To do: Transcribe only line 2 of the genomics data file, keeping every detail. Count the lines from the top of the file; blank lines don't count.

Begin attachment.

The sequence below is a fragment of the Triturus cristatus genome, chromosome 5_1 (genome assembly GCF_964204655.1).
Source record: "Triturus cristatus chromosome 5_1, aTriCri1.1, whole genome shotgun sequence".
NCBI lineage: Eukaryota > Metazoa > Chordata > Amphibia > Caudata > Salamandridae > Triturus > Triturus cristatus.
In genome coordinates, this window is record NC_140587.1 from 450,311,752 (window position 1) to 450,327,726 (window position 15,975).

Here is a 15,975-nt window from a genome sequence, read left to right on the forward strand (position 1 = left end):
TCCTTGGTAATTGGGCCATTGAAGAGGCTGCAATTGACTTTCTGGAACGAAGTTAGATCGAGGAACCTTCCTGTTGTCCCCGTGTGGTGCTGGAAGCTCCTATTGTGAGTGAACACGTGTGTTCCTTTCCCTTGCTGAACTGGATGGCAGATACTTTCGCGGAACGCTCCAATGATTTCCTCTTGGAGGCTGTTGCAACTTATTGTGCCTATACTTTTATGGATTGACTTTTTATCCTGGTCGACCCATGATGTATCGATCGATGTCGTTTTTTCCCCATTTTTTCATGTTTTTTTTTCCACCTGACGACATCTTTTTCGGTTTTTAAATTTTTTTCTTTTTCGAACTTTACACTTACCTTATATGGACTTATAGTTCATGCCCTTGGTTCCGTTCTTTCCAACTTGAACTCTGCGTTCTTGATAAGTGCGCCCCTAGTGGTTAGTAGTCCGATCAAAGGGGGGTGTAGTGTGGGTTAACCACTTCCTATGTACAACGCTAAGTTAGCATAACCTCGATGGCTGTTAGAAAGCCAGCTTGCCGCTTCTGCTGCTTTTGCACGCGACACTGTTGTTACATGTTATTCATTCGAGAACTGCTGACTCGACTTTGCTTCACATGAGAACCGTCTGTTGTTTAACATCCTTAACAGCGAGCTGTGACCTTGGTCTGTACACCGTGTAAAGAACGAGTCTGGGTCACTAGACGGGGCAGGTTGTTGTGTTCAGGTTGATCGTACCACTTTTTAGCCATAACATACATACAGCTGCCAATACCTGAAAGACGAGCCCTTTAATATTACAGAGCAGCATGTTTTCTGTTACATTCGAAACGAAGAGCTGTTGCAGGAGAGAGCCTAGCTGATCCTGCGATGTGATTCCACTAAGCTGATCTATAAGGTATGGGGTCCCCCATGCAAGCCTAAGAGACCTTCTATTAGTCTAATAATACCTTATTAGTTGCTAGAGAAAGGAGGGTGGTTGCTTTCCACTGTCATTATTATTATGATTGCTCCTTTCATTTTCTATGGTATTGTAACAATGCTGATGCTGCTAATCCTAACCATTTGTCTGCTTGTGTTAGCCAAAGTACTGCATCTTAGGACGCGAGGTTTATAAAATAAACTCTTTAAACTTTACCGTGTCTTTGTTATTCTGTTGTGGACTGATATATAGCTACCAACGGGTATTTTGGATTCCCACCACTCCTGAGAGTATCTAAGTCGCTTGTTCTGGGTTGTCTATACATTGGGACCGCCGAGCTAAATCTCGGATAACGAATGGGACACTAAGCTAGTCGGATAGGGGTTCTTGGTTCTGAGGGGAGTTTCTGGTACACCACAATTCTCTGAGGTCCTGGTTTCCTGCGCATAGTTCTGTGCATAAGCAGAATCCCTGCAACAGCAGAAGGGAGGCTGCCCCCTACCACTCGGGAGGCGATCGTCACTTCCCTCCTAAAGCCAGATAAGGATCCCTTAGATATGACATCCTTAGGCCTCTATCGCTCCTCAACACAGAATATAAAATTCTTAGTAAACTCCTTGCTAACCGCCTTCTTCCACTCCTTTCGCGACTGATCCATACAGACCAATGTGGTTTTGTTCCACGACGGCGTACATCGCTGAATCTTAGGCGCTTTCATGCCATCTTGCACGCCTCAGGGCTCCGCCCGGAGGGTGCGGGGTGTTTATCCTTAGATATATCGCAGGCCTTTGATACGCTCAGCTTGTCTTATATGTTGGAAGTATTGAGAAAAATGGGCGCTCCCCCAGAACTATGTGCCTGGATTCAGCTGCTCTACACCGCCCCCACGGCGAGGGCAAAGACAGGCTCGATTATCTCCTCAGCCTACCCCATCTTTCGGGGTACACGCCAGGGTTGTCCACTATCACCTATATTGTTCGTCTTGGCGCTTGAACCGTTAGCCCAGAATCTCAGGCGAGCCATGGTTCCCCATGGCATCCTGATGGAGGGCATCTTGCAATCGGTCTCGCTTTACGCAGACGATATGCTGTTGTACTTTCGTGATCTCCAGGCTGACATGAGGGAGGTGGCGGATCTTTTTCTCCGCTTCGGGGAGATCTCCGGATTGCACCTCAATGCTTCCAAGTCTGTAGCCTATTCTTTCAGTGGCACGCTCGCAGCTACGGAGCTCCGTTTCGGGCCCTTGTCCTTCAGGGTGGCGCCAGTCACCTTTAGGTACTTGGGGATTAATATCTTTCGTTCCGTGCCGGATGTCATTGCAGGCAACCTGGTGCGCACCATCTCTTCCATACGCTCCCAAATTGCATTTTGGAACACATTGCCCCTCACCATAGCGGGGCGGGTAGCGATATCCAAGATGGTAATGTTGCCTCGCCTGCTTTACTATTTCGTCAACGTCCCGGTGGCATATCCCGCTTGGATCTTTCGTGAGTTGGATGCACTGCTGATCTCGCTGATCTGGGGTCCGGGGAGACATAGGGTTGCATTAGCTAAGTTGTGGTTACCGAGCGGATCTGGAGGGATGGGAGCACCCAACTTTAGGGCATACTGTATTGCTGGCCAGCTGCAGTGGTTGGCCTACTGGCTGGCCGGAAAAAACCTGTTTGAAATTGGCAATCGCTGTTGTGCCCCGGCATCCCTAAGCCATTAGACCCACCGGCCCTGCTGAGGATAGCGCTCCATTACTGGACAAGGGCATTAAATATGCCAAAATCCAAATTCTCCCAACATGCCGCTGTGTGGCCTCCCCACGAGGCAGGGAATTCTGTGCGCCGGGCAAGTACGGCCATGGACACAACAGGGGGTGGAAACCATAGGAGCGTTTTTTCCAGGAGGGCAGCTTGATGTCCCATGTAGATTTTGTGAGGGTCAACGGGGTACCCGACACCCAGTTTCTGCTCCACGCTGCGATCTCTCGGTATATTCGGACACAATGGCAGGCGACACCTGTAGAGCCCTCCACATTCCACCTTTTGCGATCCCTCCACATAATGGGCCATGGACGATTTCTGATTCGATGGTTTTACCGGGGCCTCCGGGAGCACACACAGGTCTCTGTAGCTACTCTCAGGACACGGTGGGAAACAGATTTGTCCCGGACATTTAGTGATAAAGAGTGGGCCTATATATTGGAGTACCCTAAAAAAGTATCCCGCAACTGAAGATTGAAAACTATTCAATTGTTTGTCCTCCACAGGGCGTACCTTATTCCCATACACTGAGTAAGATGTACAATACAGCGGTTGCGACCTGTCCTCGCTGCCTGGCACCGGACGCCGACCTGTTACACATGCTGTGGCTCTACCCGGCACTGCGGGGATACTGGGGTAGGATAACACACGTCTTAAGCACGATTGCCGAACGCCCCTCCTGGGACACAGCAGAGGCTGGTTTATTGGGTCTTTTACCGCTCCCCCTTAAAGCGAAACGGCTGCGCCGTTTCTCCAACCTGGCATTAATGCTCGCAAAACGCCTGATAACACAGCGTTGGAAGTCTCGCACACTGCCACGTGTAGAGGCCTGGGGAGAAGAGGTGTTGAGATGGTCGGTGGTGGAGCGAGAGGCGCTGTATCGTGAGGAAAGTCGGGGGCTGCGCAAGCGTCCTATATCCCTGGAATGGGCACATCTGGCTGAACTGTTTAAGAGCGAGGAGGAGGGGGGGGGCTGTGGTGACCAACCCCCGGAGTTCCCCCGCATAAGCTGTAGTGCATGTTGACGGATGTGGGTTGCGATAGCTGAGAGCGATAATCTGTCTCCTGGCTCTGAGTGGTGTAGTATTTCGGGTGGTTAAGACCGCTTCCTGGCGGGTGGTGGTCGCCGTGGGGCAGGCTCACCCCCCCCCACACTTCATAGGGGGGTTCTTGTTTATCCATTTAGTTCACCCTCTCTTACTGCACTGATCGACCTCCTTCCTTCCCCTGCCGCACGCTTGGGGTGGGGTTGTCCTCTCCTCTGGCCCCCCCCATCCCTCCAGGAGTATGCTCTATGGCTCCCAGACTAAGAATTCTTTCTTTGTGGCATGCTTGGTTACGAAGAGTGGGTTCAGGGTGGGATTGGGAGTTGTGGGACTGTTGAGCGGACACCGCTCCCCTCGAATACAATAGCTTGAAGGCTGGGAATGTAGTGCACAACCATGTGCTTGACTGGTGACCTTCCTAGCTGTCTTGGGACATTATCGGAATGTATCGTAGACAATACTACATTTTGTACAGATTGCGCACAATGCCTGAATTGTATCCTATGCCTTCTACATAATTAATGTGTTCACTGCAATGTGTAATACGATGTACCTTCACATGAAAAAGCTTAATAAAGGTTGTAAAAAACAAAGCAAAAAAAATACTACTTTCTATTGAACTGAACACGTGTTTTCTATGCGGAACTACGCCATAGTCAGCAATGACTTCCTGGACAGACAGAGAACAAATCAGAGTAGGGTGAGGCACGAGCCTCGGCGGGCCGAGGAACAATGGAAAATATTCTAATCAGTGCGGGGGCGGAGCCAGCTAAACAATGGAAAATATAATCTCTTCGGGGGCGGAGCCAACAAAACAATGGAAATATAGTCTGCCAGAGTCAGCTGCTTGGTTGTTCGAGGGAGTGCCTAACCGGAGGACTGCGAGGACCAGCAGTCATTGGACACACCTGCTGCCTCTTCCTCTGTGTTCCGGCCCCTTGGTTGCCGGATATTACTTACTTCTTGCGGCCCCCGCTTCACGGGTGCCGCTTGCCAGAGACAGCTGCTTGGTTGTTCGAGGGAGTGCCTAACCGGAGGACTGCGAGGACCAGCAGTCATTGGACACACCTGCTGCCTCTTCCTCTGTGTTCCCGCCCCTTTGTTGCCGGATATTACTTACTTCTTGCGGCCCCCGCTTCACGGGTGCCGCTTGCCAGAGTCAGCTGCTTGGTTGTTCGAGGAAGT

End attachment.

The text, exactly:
Source record: "Triturus cristatus chromosome 5_1, aTriCri1.1, whole genome shotgun sequence".